Neuromorphic chips attempt to directly mimic the behavior of the human brain. Intel, which introduced its Loihi neuromorphic chip in 2017, has just announced that Loihi has been scaled up into a system that simulates over 100 million neurons. Furthermore, it announced that the chip smells. (That is to say: it's able to smell. To a nose, it probably just smells like a computer chip.)
Loihi is Intel's fifth-generation neuromorphic chip. It packs 128 cores – each of which has a built-in learning module – and a total of around 131,000 computational "neurons" that communicate with one another, allowing the chip to understand stimuli. The new system, Pohoiki Springs, contains over 100 million of those computational neurons. It consists of 768 Loihi chips, mounted on Intel Nahuku boards in a chassis that Intel describes as "the size of five standard servers," and a row of Arria10 FPGA boards. By contrast, Kapoho Bay, Intel's smallest neuromorphic device, consists of just two Loihi chips with 262,000 neurons.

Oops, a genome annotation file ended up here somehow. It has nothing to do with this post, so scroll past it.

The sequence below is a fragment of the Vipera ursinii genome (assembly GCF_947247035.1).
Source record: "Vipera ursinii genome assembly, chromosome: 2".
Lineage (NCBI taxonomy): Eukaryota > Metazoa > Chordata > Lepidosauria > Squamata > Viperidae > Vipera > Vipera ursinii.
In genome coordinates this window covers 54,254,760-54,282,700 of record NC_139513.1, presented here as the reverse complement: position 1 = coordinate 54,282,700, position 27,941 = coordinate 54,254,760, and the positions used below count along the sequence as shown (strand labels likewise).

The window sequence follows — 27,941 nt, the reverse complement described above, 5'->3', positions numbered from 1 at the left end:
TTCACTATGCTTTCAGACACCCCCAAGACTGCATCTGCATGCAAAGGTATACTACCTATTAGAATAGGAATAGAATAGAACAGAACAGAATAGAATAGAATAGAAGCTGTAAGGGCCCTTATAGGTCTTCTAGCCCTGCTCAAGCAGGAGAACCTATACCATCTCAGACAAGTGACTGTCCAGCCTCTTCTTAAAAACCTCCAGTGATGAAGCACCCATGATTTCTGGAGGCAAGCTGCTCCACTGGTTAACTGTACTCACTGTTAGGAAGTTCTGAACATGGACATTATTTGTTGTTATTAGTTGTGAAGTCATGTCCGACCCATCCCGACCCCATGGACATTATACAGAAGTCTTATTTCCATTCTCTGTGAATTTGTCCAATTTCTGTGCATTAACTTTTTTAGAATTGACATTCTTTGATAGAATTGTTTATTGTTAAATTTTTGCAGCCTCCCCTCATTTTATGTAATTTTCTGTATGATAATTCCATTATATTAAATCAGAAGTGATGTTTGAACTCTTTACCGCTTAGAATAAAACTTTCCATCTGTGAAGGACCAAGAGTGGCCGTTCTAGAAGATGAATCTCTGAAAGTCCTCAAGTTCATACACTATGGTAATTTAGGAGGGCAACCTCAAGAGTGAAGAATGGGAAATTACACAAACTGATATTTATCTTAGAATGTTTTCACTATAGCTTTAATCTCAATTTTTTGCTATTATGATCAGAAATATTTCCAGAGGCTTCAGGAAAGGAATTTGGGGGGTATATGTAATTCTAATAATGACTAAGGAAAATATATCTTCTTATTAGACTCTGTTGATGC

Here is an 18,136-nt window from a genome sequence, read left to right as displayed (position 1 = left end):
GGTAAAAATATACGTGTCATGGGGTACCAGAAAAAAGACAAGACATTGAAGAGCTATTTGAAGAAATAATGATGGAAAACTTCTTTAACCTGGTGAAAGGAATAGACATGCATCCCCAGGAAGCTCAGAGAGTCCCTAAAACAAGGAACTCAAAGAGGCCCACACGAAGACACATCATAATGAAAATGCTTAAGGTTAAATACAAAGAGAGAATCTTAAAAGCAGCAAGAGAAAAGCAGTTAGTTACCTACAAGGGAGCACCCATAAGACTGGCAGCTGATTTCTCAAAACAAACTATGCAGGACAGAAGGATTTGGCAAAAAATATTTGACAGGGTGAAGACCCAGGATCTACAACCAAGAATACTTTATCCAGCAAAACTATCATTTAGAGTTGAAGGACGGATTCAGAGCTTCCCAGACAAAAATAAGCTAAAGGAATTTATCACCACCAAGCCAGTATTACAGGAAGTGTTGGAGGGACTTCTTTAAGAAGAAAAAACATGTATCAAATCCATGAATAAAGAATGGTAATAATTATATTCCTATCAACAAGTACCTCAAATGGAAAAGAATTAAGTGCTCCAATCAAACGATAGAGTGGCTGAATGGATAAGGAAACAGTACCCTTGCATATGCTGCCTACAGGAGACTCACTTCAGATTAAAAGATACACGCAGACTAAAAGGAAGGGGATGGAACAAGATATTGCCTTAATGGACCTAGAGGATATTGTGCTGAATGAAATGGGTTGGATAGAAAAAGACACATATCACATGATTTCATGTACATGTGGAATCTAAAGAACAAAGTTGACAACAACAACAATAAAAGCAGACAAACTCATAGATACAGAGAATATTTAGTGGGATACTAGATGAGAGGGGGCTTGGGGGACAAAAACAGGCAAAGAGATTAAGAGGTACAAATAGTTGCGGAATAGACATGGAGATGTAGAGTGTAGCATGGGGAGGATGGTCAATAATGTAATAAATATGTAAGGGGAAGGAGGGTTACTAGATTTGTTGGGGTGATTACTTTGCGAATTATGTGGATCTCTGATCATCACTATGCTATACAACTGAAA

"Pohoiki Springs scales up our Loihi neuromorphic research chip by more than 750 times, while operating at a power level of under 500 watts," said Mike Davies, director of Intel's Neuromorphic Computing Lab. "The system enables our research partners to explore ways to accelerate workloads that run slowly today on conventional architectures, including high-performance computing systems."
Plant-based meat products are bigger than ever, with the fast-food industry, grocery stores, and upscale restaurants coming on board. A recent Nielsen report found that plant-based meat alternative purchases went up 279.8 percent last week after Americans were instructed to stay home during the novel coronavirus pandemic.
Impossible Foods, a company that develops plant-based meat products, says its mission is to someday replace the incumbent meat industry entirely, stating that, from a mission standpoint, a sale only has value if it comes at the expense of the sale of an animal-derived product.
But what if plant-based meat wasn't just a substitute for an already-existing marketplace, and instead, it started to make meat that has never existed?